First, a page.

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Review: On The Road


Adapting Jack Kerouac's iconic 1957 novel, On The Road - a stirring portrait of alienated youths in post-war America, would surely be no easy task for any filmmaker - and it seems that Walter Salles (The Motorcycle Diaries) clearly loves a challenge.

On The Road follows young writer Sal Paradise (Sam Riley) who after the death of his father, embarks on a road trip with the magnetic, free-spirited embodiment of the beat movement, Dean Moriarty (Garrett Hedlund).

To many readers, Kerouac's On The Road was a portrait of a lost generation - an alienated youth searching for a sense of purpose. It captured a generation that wanted to explore the world, live to the fullest and search for greater meaning in life. These are issues still relevant to the youth of any society, proven by the endearing legacy that On The Road has left. Fortunately, Walter Salles adaptation perfectly captures the essence and heart of Keouac's novel - proving to be a stunningly crafted interpretation of a timeless narrative.

Salles film captures the loose, free-spirited nature of the Beat movement, whilst paying staggering detail to the period settings. This is channeled through striking shots of the seemingly endless open road, wide plains and hazy, drug fueled parties and jazz clubs where patrons literally living through the music. These sequences particularly the latter, strike immediate parallels with John Cassavetes' seminal beat classic, Shadows. Like Sam and Dean's (initial) lives - Salles directs On The Road, with a sense of aimless freedom and beauty, feeling like it cannot be confined. Whilst the sometimes aimless, dwindling feel of On The Road may cause some viewers to feel detached - it serves as a perfect representation of these integral themes of Kerouac's novel.

As visually striking as it may be, Salles' film succeeds mainly as a stirring tale of character development. As the characters - in particular, Dean, embark on this journey - they gradually discover that their actions do have consequences. Dean's continual fulfillment of his own egocentric desires further alienates him, driving him apart from those he loves. Garrett Hedlund captures this magnificently - his performance can only be described as a revelation, capturing the magnetic charm of Dean. Hedlund allows us to see why Sam and others are drawn to Dean, he is the infatuating embodiment of youth and the Beat movement. His transformation from an almost prophet like figure to the depths of alienation proves to be completely heartbreaking - although he has hurt others, one cannot help but still feel compassionate towards this character - surely a testament to Kerouac's writing and Hedlund's skill as an actor.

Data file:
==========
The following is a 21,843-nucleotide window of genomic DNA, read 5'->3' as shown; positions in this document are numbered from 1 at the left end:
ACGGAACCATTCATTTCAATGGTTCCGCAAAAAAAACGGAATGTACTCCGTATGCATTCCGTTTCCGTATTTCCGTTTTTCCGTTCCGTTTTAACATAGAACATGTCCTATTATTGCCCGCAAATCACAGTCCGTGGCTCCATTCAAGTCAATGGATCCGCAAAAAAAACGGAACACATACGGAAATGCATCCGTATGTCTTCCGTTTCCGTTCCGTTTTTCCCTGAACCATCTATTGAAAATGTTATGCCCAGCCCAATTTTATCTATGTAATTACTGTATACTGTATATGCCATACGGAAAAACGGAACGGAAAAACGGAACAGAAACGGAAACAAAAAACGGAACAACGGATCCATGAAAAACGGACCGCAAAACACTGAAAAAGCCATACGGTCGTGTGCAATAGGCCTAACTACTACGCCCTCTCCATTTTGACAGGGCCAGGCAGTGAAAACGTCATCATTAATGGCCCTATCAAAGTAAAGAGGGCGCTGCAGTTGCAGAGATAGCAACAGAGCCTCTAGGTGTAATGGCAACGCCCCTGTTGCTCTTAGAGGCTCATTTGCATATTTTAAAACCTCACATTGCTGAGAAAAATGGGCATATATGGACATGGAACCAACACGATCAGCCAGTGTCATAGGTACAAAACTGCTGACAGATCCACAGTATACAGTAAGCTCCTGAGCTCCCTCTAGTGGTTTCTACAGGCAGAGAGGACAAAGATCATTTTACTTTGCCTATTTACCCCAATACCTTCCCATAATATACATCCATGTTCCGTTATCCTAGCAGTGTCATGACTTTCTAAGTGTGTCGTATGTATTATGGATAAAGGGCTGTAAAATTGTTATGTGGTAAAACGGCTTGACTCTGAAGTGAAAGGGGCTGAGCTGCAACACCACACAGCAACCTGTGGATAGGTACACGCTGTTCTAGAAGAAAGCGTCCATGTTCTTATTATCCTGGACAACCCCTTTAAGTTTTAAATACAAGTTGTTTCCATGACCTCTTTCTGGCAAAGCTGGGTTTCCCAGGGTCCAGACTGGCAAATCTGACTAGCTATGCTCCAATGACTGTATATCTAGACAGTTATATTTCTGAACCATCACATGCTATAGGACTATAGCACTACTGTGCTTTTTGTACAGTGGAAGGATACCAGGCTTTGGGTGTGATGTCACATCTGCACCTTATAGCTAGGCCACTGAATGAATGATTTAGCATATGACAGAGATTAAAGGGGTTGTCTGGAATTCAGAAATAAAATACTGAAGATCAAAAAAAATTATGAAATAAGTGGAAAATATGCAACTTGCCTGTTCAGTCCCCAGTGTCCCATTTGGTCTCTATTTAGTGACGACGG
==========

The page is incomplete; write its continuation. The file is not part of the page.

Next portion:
The dynamic between Sal and Dean proves to be equally as fascinating, particularly through Sal's initial fascination with Dean slowly turn into a sense of detachment and pity. Sam Riley, an actor who has failed to truly shine after 2007's Control, takes a while to get comfortable in the role but eventually hits his stride. The same can be said for Kristen Stewart, who should be commended for her performance as Dean's on-off girlfriend Marylou, a truly brave role. Whilst she occasionally reverts to her traditional seductive glances and lip biting, this arguably works well here in the free-spirited character.

There are a mix of eclectic supporting turns including the sensational Kirsten Dunst, as another of Dean's flames, Camille. Dunst's channels the pain and hurt that Dean's lack of commitment has on her and their newborn children - leaving a lasting impact on the viewer. There are also scene stealing turns from Viggo Mortensen and Amy Adams, as well as Terence Howard and Steve Buscemi (and if you want to see some Hedlund on Buscemi action - you'll be in luck *shudders*...)

On The Road is a magnificent attempt at capturing Kerouac's challenging source novel. Salles manages to convey the real essence and spirit of the Beat Movement, set against a stirring backdrop of character transformation. Garrett Hedlund is truly unbelievable in the role of Dean, proving to be one of the finest performances of the year.

RATING: 4/5
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